NSA PRISM Program: Did the Government Use a Private Company to Set Up Its Spying Program?
After confirmation Thursday that the government has been secretly collecting information on foreigners from Internet companies – including Yahoo, Microsoft, Paltalk, AOL, Skype, Apple, Facebook, and YouTube – bloggers have been attempting to figure out how the government has gone about acquiring this information while maintaining plausible deniability, and one may have figured it out.
The Washington Post reports, "The National Security Agency and the FBI are tapping directly into the central servers of nine leading U.S. Internet companies, extracting audio, video, photographs, e-mails, documents, and connection logs that enable analysts to track a person’s movements and contacts over time."
Left-leaning political website Talking Points Memo published an email received from a reader who has put forth a credible explanation of how the government has been gathering information from Internet companies. It explains how the PRISM program, authorized under foreign intelligence law, has been using third-party government contractors as a means for plausible deniability for the program.
Here’s the anonymous writer’s theory:
"PRISM, the government surveillance program that analyzes the data pulled from Internet companies, operates using Palantir technology. Palantir is a data fusion software 'that allows organizations to make sense of massive amounts of disparate data. We solve the technical problems, so they can solve the human ones. Combating terrorism. Prosecuting crimes. Fighting fraud. Eliminating waste.'”
As you may have guessed from that description taken from Palantir’s website, they cater to the intelligence community. In fact, their first client was the CIA. The CIA was also an early investor through In-Q-tel (IQT), the company that invests on behalf of the intelligence community.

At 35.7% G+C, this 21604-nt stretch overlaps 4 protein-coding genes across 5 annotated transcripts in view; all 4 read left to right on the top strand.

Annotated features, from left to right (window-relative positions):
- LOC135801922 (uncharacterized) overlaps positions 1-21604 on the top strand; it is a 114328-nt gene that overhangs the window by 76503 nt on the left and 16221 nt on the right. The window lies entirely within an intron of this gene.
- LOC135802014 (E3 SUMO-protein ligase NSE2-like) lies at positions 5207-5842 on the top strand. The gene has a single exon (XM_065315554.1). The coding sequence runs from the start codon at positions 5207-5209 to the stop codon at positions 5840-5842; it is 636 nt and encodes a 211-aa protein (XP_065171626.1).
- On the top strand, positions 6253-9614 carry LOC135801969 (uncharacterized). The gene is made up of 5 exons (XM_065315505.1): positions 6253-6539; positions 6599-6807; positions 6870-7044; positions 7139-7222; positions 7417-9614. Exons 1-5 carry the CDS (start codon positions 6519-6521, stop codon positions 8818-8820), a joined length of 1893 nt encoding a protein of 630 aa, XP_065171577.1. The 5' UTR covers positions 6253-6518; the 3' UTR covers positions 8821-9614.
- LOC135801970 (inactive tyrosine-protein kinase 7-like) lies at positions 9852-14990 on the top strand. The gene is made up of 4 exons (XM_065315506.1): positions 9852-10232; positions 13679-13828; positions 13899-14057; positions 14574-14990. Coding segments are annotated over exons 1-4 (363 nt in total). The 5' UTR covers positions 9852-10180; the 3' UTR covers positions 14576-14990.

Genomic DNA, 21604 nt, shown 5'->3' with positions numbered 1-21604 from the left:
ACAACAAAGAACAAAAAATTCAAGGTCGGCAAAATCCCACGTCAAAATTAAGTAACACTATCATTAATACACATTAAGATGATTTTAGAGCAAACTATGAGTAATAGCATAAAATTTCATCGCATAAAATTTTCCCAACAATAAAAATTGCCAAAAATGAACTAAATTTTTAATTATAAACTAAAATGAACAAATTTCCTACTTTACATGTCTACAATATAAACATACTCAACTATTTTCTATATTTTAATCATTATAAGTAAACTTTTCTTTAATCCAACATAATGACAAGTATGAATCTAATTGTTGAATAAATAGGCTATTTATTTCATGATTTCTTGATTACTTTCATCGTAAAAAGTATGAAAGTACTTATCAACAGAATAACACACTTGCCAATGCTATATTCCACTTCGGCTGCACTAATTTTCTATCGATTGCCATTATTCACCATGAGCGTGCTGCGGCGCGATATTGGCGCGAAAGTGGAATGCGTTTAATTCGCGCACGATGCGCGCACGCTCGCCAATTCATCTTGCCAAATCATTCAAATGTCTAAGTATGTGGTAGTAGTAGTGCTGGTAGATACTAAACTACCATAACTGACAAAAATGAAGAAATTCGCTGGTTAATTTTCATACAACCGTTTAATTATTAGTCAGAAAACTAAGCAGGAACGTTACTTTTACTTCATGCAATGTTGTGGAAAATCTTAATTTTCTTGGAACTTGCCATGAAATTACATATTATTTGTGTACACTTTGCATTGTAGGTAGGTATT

As reported in the Wall Street Journal, tech companies have been denying any data-sharing program with the government. Apple stated, "We do not provide any government agency with direct access to our servers." Google "does not have a ‘back door’ for the government to access private user data." Facebook does "not provide any government organization with direct access to Facebook servers." And Yahoo stated, "We do not provide the government with direct access to our servers, systems, or network."
However, because Palantir is a government contractor, not a government entity, it is technically true that the government does not have direct access. But as the reader notes, “That sounds like exactly the tool you’d want if you were trying to find patterns in data from multiple companies.”
He then asks an important question about how this technology can be used outside of the intelligence community: “Which Palantir clients have access to this data? Just CIA & NSA? FBI? What about municipalities, such as the NYC police department? What about the governments of other countries?" To answer one of these questions, the AP is reporting that the British government has used the data.
Although this is only a theory, it is a plausible one that reinforces the well known fact that the government and private sector are willing to use “legalese” to hide programs the public would find objectionable.